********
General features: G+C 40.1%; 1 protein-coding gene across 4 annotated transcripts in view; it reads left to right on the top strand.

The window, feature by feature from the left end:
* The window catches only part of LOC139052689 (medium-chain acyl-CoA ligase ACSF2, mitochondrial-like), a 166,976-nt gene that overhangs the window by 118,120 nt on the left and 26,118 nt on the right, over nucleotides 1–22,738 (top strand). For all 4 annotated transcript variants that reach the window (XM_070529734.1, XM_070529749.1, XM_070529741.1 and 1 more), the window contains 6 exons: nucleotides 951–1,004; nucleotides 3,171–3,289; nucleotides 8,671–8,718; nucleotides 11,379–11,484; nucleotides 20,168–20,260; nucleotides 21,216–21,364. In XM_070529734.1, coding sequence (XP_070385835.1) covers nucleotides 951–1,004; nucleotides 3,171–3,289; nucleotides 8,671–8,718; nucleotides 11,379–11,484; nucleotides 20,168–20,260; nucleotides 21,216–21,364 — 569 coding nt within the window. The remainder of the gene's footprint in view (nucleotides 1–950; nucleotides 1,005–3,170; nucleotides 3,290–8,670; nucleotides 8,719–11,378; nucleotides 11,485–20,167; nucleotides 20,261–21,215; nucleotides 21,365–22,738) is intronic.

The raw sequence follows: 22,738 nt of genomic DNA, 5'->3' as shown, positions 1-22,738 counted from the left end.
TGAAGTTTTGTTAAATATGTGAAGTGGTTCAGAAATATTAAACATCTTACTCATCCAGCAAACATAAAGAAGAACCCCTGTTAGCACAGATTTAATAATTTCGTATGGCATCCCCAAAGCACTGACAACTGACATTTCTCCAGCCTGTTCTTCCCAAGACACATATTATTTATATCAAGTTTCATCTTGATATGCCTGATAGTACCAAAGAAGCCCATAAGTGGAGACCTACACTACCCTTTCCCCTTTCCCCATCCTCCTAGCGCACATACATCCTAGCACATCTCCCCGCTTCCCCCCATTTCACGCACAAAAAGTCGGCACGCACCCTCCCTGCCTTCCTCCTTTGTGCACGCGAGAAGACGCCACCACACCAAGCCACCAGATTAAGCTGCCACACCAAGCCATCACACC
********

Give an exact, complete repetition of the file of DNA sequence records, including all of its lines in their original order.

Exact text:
General features: G+C 40.1%; 1 protein-coding gene across 4 annotated transcripts in view; it reads left to right on the top strand.

The window, feature by feature from the left end:
* The window catches only part of LOC139052689 (medium-chain acyl-CoA ligase ACSF2, mitochondrial-like), a 166,976-nt gene that overhangs the window by 118,120 nt on the left and 26,118 nt on the right, over nucleotides 1–22,738 (top strand). For all 4 annotated transcript variants that reach the window (XM_070529734.1, XM_070529749.1, XM_070529741.1 and 1 more), the window contains 6 exons: nucleotides 951–1,004; nucleotides 3,171–3,289; nucleotides 8,671–8,718; nucleotides 11,379–11,484; nucleotides 20,168–20,260; nucleotides 21,216–21,364. In XM_070529734.1, coding sequence (XP_070385835.1) covers nucleotides 951–1,004; nucleotides 3,171–3,289; nucleotides 8,671–8,718; nucleotides 11,379–11,484; nucleotides 20,168–20,260; nucleotides 21,216–21,364 — 569 coding nt within the window. The remainder of the gene's footprint in view (nucleotides 1–950; nucleotides 1,005–3,170; nucleotides 3,290–8,670; nucleotides 8,719–11,378; nucleotides 11,485–20,167; nucleotides 20,261–21,215; nucleotides 21,365–22,738) is intronic.

The raw sequence follows: 22,738 nt of genomic DNA, 5'->3' as shown, positions 1-22,738 counted from the left end.
TGAAGTTTTGTTAAATATGTGAAGTGGTTCAGAAATATTAAACATCTTACTCATCCAGCAAACATAAAGAAGAACCCCTGTTAGCACAGATTTAATAATTTCGTATGGCATCCCCAAAGCACTGACAACTGACATTTCTCCAGCCTGTTCTTCCCAAGACACATATTATTTATATCAAGTTTCATCTTGATATGCCTGATAGTACCAAAGAAGCCCATAAGTGGAGACCTACACTACCCTTTCCCCTTTCCCCATCCTCCTAGCGCACATACATCCTAGCACATCTCCCCGCTTCCCCCCATTTCACGCACAAAAAGTCGGCACGCACCCTCCCTGCCTTCCTCCTTTGTGCACGCGAGAAGACGCCACCACACCAAGCCACCAGATTAAGCTGCCACACCAAGCCATCACACC